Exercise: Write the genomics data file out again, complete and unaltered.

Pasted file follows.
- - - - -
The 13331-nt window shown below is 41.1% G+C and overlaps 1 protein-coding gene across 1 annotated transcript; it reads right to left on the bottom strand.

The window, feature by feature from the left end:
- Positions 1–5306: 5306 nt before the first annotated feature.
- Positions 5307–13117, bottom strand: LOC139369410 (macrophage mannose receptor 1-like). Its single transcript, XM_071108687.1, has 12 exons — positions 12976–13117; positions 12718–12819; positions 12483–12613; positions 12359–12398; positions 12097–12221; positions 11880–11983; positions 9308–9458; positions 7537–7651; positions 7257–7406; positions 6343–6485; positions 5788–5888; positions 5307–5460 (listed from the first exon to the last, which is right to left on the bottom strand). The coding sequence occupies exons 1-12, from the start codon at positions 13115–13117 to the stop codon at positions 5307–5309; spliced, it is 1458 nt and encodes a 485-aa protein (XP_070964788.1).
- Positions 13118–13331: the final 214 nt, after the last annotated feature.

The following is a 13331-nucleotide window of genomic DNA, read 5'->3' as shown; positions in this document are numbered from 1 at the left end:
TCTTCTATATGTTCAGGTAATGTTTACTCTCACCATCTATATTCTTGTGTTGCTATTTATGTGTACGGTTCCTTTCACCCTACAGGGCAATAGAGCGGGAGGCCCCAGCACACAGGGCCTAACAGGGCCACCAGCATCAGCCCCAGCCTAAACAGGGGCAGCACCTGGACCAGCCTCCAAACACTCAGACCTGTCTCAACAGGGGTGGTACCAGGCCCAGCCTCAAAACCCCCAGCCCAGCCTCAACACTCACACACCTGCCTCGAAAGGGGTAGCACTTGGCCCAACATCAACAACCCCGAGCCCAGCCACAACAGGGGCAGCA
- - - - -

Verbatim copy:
The 13331-nt window shown below is 41.1% G+C and overlaps 1 protein-coding gene across 1 annotated transcript; it reads right to left on the bottom strand.

The window, feature by feature from the left end:
- Positions 1–5306: 5306 nt before the first annotated feature.
- Positions 5307–13117, bottom strand: LOC139369410 (macrophage mannose receptor 1-like). Its single transcript, XM_071108687.1, has 12 exons — positions 12976–13117; positions 12718–12819; positions 12483–12613; positions 12359–12398; positions 12097–12221; positions 11880–11983; positions 9308–9458; positions 7537–7651; positions 7257–7406; positions 6343–6485; positions 5788–5888; positions 5307–5460 (listed from the first exon to the last, which is right to left on the bottom strand). The coding sequence occupies exons 1-12, from the start codon at positions 13115–13117 to the stop codon at positions 5307–5309; spliced, it is 1458 nt and encodes a 485-aa protein (XP_070964788.1).
- Positions 13118–13331: the final 214 nt, after the last annotated feature.

The following is a 13331-nucleotide window of genomic DNA, read 5'->3' as shown; positions in this document are numbered from 1 at the left end:
TCTTCTATATGTTCAGGTAATGTTTACTCTCACCATCTATATTCTTGTGTTGCTATTTATGTGTACGGTTCCTTTCACCCTACAGGGCAATAGAGCGGGAGGCCCCAGCACACAGGGCCTAACAGGGCCACCAGCATCAGCCCCAGCCTAAACAGGGGCAGCACCTGGACCAGCCTCCAAACACTCAGACCTGTCTCAACAGGGGTGGTACCAGGCCCAGCCTCAAAACCCCCAGCCCAGCCTCAACACTCACACACCTGCCTCGAAAGGGGTAGCACTTGGCCCAACATCAACAACCCCGAGCCCAGCCACAACAGGGGCAGCA